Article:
I don’t know if we aren’t making an assumption that they were happy. We just didn’t see that much of their marriage except in regard to their son. It seemed to me that their son was the only important think to Betsy.

    • Grab the Lapels says:

      I’ve mentioned that I used to teach a lit class that focused on women and domestic life. I don’t have time to join the club, but if your group would like the books from my syllabus, I’d be happy to share them.

      • Grab the Lapels says:

        These are all books specifically about wives:

        –For Sale by Owner by Kelcey Parker
        –The Dangerous Husband by Jane Shapiro
        –In the House by Lynn K. Kilpatrick (this one is more experimental)
        –How to Knock a Bravebird from Her Perch by D. Bryant Simmons
        –Rebecca by Daphne Du Maurier
        –Behind Her Eyes by Sarah Pinborough

        These are all books I’ve read, so let me know if you have any questions!

      • TJ @ MyBookStrings says:

        Sorry, I’m responding late… I’d love to see the list of books you’ve taught. If you don’t mind, would you e-mail it to me? mybookstrings[at]gmail[dot]com
        Thank you so much for the offer!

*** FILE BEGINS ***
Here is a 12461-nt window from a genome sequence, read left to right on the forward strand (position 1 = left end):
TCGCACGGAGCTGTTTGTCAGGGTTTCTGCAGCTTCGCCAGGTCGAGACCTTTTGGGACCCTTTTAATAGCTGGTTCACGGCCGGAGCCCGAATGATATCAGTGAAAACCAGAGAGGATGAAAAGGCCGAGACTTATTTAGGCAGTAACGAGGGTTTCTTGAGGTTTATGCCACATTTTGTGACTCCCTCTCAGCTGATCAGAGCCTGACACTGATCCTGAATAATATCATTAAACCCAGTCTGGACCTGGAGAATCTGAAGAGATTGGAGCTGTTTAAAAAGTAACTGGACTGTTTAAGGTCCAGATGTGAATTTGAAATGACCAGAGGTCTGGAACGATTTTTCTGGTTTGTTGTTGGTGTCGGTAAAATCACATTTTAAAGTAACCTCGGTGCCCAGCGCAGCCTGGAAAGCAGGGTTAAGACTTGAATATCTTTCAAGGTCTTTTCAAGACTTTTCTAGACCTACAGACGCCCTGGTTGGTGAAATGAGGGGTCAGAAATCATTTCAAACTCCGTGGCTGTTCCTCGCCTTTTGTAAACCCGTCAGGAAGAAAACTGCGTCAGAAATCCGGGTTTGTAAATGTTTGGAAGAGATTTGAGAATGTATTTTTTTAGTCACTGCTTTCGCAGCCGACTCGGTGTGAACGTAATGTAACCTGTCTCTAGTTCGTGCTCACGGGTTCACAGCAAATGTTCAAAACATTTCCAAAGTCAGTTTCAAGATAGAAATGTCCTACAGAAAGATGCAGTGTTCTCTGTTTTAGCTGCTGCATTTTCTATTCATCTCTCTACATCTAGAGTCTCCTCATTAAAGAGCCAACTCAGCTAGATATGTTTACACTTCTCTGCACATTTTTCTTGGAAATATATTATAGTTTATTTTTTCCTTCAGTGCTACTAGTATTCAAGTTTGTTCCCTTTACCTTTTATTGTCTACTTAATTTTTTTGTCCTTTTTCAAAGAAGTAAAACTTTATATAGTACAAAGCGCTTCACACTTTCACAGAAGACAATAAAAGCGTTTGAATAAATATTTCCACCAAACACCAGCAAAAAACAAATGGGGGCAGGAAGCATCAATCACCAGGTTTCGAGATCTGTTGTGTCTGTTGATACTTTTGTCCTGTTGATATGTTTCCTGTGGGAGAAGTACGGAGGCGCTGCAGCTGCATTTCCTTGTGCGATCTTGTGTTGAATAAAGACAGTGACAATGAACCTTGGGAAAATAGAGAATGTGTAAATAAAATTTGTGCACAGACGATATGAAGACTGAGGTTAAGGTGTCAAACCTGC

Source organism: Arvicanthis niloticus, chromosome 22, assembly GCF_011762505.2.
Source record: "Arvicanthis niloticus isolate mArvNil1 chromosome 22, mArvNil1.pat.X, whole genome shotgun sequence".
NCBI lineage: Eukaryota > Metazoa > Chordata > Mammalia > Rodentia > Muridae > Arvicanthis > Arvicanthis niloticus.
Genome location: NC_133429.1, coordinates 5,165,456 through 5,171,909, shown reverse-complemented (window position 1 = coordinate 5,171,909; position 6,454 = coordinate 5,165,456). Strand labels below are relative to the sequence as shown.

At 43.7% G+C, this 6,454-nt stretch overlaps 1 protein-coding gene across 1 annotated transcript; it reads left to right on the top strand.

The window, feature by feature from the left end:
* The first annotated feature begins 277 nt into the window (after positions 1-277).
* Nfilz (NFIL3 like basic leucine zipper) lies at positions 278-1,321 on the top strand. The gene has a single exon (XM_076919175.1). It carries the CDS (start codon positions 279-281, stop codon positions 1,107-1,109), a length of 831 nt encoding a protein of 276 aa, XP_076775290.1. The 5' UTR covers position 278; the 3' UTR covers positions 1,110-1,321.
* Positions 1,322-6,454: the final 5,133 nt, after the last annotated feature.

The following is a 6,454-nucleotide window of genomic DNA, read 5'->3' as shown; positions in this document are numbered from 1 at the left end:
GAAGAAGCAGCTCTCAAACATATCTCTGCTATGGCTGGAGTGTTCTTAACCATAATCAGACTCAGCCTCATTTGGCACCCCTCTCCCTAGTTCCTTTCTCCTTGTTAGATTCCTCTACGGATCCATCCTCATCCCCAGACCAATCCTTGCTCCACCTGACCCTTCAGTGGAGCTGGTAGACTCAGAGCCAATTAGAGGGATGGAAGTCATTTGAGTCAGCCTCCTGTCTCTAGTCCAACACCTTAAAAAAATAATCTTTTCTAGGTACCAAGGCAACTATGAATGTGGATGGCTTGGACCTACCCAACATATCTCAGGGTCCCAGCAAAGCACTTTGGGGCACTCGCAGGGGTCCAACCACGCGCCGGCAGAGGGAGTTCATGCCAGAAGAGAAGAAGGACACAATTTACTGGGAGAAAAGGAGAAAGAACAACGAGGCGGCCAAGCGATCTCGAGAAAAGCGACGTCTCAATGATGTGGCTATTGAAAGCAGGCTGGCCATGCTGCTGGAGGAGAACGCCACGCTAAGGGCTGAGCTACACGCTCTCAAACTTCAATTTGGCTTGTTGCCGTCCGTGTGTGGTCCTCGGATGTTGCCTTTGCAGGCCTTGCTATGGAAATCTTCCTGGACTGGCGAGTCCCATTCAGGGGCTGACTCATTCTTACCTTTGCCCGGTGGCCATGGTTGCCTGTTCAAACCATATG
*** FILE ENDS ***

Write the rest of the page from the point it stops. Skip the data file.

• Naomi says:

      When I think about them and their marriage, the overwhelming feeling I have is pity. I pity them for the way they ended up together and for the life they led. And I think that’s very much to do with your comment about them not having “enough substance to fill a life”.

  2. whatmeread says:

    You had much the same reaction that I had, disgust followed by, what the heck? and then a sense that the book wasn’t really about the wife at all. Your question about why they got married in the first place was the same as mine.

    • Naomi says:

      I’m glad to know I’m not the only one with a “what the heck?” reaction. I thought I must have missed some kind of clue, and that I should have known Arthur was unreliable.
      It sounds like, so far, we all feel very similar about this book!

  3. whatmeread says:

    I forgot to say, I was struck by your argument that the titles with “wife” in them seem to be the least suited to our theme. I agree, and that’s why I suggested a couple years ago that we look at books that were better suited. I think that has worked out a little better than just looking for books with “wife” in the title.

    • Naomi says:

      I’m afraid I can’t think of too many people I’d recommend this book to. Although, it has some good reviews on GR. It might be good for someone who’s just looking for a quick, easy “escapism” read.

  4. A Life in Books says:

    I read this a couple of years ago and I have to confess it left little or no impression on me apart from the eye-catching incident in Central Park. I’m not sure if that says more about my memory than the book!

  5. Laila@BigReadingLife says:

    From the passage you shared, it seems like Elizabeth wanted a life she could easily control, a small life filled with routine. But maybe that’s not how she really was in the rest of the book. It’s too bad that this didn’t work for you! But it seems like you’re not alone in that feeling from the comments.